Gov. Murphy signs Executive Order; says it will protect workforce during pandemic

Gov. Phil Murphy has signed Executive Order No. 192 which he said will provide mandatory health and safety standards to protect all of New Jersey’s workers at work during the ongoing 2020 coronavirus pandemic.

Murphy signed the order on Oct. 28, according to a press release from his office.

A representative of the New Jersey Business and Industry Association took issue with certain aspects of the order shortly after Murphy’s action was announced.

“Since the start of the pandemic, New Jersey workers across all sectors have risen to the challenges imposed by COVID-19,” Murphy was quoted as saying in the press release.

“Yet, the federal government has failed to provide all workers the proper standards and protections they deserve. Today’s executive order closes that gap to help ensure the health and safety of our workforce during this unprecedented time,” the governor said.

“With today’s action, New Jersey becomes the only state to leverage its public sector-only jurisdiction to protect workers in the private sector from COVID-19. We now have the essential tools and resources we need to ensure businesses are operating safely, and our economy is moving forward,” Labor Commissioner Robert Asaro-Angelo said.

“By protecting New Jerseyans in the workplace, we are lessening the health risks to families and communities. As more people return to work, the high standards we have set today will be critical in maintaining our public health,” Asaro-Angelo said.

Executive Order No. 192 mandates that as of 6 a.m. Nov. 5, all employers, at minimum, must require individuals at a worksite to maintain at least 6 feet of distance from others to the maximum extent possible and require employees and visitors to wear masks when entering the worksite, subject to certain limited exceptions, according to the press release.

Other protocols require employers to:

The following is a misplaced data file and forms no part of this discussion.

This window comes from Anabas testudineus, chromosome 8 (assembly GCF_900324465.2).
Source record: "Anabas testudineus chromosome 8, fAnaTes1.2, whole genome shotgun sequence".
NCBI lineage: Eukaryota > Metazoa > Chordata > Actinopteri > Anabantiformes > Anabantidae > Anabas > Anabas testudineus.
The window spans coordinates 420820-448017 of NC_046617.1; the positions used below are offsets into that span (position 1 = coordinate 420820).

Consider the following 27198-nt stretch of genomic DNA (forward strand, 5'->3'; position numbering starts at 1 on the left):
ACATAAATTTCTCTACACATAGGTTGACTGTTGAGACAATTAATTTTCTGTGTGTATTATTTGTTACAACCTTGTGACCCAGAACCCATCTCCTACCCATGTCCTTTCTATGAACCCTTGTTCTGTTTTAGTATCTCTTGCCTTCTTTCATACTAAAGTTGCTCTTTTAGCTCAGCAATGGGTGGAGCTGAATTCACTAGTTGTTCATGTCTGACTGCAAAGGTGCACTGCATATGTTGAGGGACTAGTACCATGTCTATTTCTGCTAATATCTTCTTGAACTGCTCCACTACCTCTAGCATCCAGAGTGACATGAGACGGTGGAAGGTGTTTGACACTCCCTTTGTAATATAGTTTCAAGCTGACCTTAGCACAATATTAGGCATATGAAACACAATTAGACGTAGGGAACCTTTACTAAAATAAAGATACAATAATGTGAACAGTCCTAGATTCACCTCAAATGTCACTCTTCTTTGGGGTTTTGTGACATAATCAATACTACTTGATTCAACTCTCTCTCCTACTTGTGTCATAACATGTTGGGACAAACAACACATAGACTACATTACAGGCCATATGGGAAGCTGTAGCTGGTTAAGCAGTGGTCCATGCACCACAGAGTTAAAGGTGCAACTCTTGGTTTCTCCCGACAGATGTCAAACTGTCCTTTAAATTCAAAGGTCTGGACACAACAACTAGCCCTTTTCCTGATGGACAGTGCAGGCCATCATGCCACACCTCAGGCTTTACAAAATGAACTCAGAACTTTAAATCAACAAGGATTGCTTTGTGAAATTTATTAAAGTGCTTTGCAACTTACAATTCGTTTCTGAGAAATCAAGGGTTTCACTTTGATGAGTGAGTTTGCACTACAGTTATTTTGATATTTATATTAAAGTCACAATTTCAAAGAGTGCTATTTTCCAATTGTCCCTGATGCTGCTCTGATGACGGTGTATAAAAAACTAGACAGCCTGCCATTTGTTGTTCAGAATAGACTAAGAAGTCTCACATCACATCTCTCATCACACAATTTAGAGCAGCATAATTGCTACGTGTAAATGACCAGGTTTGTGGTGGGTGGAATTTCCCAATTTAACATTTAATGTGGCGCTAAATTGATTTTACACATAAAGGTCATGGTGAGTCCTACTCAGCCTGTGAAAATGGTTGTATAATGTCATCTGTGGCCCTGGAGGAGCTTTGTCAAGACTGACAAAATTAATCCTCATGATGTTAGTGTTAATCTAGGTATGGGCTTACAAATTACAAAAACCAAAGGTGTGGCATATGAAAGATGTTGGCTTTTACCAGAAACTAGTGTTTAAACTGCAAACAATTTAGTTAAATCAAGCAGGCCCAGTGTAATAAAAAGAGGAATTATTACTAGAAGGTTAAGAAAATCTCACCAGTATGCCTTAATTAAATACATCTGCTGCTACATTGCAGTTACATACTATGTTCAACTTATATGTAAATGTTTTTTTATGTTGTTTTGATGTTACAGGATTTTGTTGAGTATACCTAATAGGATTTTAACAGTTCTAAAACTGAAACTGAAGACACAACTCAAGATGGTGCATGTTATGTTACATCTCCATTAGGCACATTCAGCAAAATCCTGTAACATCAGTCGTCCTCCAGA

• Provide approved sanitization materials to employees and visitors at no cost to those individuals;

• Ensure that employees practice hand hygiene and provide sufficient break time for that purpose;

• Routinely clean and disinfect all high-touch areas in accordance with Department of Health and Centers for Disease Control and Prevention (CDC) guidelines;

• Conduct daily health checks, such as temperature screenings, visual symptom checking, self-assessment checklists, and/or health questionnaires, prior to each shift, consistent with CDC guidance;

• Exclude sick employees from the workplace and follow requirements of applicable leave laws;

• Promptly notify employees of any known exposure to COVID-19 at the worksite.

New Jersey Business and Industry Association President and CEO Michele Siekerka responded to Executive Order No. 192 by saying, “While we have always shared Gov. Murphy’s priority to establish workplaces that follow federal safety guidelines, today’s directive again makes New Jersey an outlier in terms of mandates – without any balance whatsoever for the concerns of employers.

“Our policymakers must strike a better balance toward trying to help our employers by prioritizing legislation for liability protections supporting those businesses that are doing the right thing already – in addition to bringing them more sorely needed resources.

“Sadly, we heard no such balance from Gov. Murphy today. We only heard about applying more financial burdens on the same job creators who simultaneously have many of the greatest capacity restrictions in the nation,” she said.

“Further, most businesses already have protective safeguards in place and are critically concerned about safeguarding their workforce and their workplaces.

“Mechanisms already exist to call out bad actors and hold them accountable. There is no need to now mandate additional costs on the good actors through unnecessary policy.

“We once again urge Gov. Murphy and our policymakers to put a pause on any further mandates, recognizing that New Jersey’s business climate was already consistently ranked among the worst in the nation pre-COVID because of the excessive cost of doing business. Further mandates only exacerbate that,” Siekerka said.